Though Casper has raised at a $1.1 billion valuation, as recently as March 2019, most companies in and around its space are trading for 10-20x EBITDA or 1-2x revenues. For Casper, that means an initial market capitalization of $500-600 million (they’ve raised $339 million). In this report alone, there are two comparables to consider: Ralph Lauren traded at a $2 billion market capitalization on an EBITDA of $140 million. A year after Mattress Firm went public, it was trading at $1.91 billion or 24x EBITDA.

To reach profitability, Casper must “beat themselves” as well as they’ve beat others in the market — challengers and incumbents alike. They’ll have to build their company like the early-stage retailers of old, long before the abundance of venture capital and rising CAC. By reducing General and Administrative by even $50 million, annually, they will be close to break even. By shifting marketing spend from digital-first to third-party partnerships, Casper could be EBITDA positive in its first year.

Casper adopted the tech-adjacent model that’s plagued the DTC industry over the years: incredible sums of money raised, New York or Los Angeles offices, excessive marketing spend (relative to gross revenues), costly executive salaries, prime real estate leases, and startup perks. By reducing these expenses and shifting to third-party sales, Casper can become the publicly-traded brand that it is pitching to Wall Street. Existing competitors like Mattress Firm would welcome Casper’s partnerships alongside Sleepy’s, Purple, and others. With each of the aforementioned retailers, Casper brings a new customer to their stores.

At $50+ million in EBITDA, Casper can become the $1 billion brand that they envision. Like the gold miners on the frontier, Philip Krim and team can be the ones to map the path forward for digitally-native brands like Away and Glossier, two others with IPO intentions. To compete in public markets, these brands will have to operate more traditionally.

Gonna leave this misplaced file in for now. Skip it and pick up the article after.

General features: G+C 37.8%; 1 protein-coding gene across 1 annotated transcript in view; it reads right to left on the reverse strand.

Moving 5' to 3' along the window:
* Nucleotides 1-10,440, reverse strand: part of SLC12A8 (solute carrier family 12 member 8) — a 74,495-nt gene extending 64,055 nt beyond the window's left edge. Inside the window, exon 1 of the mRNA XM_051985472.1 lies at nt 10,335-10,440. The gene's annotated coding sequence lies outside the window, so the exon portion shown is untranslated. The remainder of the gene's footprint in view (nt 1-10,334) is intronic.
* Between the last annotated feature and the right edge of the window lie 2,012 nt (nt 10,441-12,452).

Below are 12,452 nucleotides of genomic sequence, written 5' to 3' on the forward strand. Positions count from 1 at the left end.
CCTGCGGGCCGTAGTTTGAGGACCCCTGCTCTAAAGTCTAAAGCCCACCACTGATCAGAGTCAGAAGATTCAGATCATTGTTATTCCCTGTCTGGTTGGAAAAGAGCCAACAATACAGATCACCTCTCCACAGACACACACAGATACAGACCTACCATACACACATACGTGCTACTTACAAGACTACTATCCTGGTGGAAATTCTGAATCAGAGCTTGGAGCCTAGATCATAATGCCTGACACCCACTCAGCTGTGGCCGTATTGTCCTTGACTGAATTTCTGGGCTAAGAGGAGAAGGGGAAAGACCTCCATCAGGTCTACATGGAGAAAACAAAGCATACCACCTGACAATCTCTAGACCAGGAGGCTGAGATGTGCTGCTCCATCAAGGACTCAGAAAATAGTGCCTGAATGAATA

The DTC era experienced a decade of grow-by-any-means marketing and often inefficient operations masked by excessive venture capital. As private companies, this can last as long as rounds can be raised. But they’re at the frontier now. And this represents somewhat of a reckoning for the DTC industry. When the miners arrived, they would often choose to set aside what they brought with them. For some, it was valuables and others, it was an inflated sense of self-worth. There, on the frontier – where sacrifice and discomfort are a necessity – it was about what you brought home with that expensive pickaxe.

Research and Report by Web Smith | Edited by Carolyn Penner |  About 2PM

Note: Subscribe here to receive Letter No. 344 on Tuesday at 2pm EST.

No. 343: From Audiences to Communities


An open letter to creators. By now, there are hundreds, if not thousands, of viable membership-based newsletters. And that’s a great thing – an unequivocal advantage for creators and consumers alike. Of those thousands, a number of them serve as sources of original ideas, news, and analyses that are incredibly valuable to professional ecosystems. It’s the synthesis of these ideas that has the greatest potential impact. If education is priceless, we are entering a new era of value creation. Imagine an Enlightenment-era coffeehouse.